If North Carolina’s law is successfully challenged in court, or if the legislature moves the mechanism from existing law, there may be a “crippling effect” on public financing, the blog suggested.
A different view was offered by Damon Circosta, executive director of the N.C. Center for Voter Education, in a Burlington Times News report. “The public financing system will continue,” he said. “Just matching funds will not be available.”
Circosta, whose group is a JAS partner, told North Carolina News Network, “It won’t make a big difference either which way on who decides to opt-in to public financing and who does not,” He added, “I’m still thinking we’re going to see robust participation from candidates from all across the political spectrum – incumbents, challengers, men, women.” Read more
New York has formally adopted a new recusal rule aimed at keeping campaign cash out of the courtroom.
The rule automatically requires disqualification of judges from hearing cases where a party, lawyer or law firm donated at least $2,500 to their campaigns in the preceding two years (for background, see Gavel Grab).
A Thomson Reuters News & Insight article about the rule cited the Justice at Stake Campaign as its source for data that New York is one of 39 states that elect some judges. It also quoted Charles Hall, a Justice at Stake spokesman, about a modification that JAS sought in the proposed rule.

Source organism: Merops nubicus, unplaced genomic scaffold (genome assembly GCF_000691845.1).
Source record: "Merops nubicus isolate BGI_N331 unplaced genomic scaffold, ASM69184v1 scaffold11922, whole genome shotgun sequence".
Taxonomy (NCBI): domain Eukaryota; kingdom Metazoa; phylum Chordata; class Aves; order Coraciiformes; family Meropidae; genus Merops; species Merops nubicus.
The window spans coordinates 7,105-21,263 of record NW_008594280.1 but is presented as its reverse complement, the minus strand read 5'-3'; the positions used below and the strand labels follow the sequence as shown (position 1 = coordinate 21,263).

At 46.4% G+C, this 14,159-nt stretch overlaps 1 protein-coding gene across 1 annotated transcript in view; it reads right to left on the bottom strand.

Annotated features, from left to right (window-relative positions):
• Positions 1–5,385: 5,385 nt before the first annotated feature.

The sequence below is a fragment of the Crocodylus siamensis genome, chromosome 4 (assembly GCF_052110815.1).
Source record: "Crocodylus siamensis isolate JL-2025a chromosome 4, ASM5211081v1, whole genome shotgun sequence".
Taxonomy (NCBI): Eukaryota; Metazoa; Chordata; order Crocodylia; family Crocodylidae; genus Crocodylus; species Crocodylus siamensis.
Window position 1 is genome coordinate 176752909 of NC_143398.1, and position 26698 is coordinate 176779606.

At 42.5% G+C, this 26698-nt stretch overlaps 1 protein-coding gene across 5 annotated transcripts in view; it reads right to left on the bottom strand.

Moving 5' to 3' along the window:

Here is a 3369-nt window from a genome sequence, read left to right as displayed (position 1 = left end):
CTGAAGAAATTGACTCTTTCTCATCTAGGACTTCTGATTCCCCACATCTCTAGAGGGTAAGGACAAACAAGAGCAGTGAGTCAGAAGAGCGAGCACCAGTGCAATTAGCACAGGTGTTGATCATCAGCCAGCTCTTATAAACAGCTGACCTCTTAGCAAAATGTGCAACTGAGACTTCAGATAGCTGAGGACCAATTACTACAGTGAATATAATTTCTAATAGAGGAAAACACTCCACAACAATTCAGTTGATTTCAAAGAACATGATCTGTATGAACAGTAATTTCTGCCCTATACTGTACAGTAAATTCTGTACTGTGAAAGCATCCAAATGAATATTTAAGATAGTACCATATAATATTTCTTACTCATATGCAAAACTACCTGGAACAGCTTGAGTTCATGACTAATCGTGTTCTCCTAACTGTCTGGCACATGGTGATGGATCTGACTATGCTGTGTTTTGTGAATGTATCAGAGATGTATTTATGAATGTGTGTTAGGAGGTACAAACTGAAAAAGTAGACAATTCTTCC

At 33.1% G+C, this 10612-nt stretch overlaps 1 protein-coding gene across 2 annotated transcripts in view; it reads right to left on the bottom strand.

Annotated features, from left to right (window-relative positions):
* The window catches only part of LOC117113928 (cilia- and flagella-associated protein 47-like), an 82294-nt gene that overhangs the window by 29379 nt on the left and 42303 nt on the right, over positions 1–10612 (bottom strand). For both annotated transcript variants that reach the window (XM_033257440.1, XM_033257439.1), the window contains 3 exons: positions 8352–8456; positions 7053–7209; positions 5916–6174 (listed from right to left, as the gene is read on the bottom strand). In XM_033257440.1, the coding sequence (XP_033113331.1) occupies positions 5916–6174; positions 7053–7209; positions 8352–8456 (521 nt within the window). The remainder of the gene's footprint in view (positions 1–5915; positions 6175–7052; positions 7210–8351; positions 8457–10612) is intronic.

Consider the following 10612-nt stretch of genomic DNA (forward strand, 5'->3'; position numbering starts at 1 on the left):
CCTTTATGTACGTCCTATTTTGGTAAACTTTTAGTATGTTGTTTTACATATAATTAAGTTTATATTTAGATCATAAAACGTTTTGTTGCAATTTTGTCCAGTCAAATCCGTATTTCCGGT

JAS and the Brennan Center for Justice had proposed adjusting the ethics rule to prevent any “judge shopping” that could occur if parties to a case attempt to game the system, by making a campaign contribution in order to disqualify a particular judge.
Under the rules adopted this week, a party who did not make a campaign contribution can waive the disqualification rule, effectively negating a campaign donor’s attempt to get a judge disqualified.
“The whole idea of a waiver is it allows somebody to decide if their rights have in fact been compromised,” Hall said. He said the provision “makes the rule sustainable.”
The Dane County (Wisconsin) Sheriff’s Office is one of two entities investigating an allegation that one state Supreme Court justice put another in a chokehold, but Sheriff Dave Mahoney said he would not oversee the probe.
Mahoney is a Democrat and supported challenger JoAnne Kloppenburg over Justice David Prosser in a state Supreme Court election this year, a Milwaukee Journal Sentinel article said. Justice Prosser, the election winner, is the subject of the allegation leveled by Justice Ann Walsh Bradley (see Gavel Grab). Mahoney also appeared in a campaign ad for Chief Justice Shirley Abrahamson, an ally of Justice Bradley’s, in 2009.
The altercation occurred June 13, the newspaper said, after Republican legislators insisted they had to get by June 14 a decision from the court on a challenge to Republican Gov. Scott Walker’s plan to end collective bargaining for most public workers. The court issued on June 14 a 4-3 ruling that reinstated the plan. Justice Prosser was in the majority, and Justice Walsh in the minority.
A TPM Muckraker article, meanwhile, questioned what might happened if the Wisconsin Supreme Court becomes the ultimate arbiter over the alleged incident.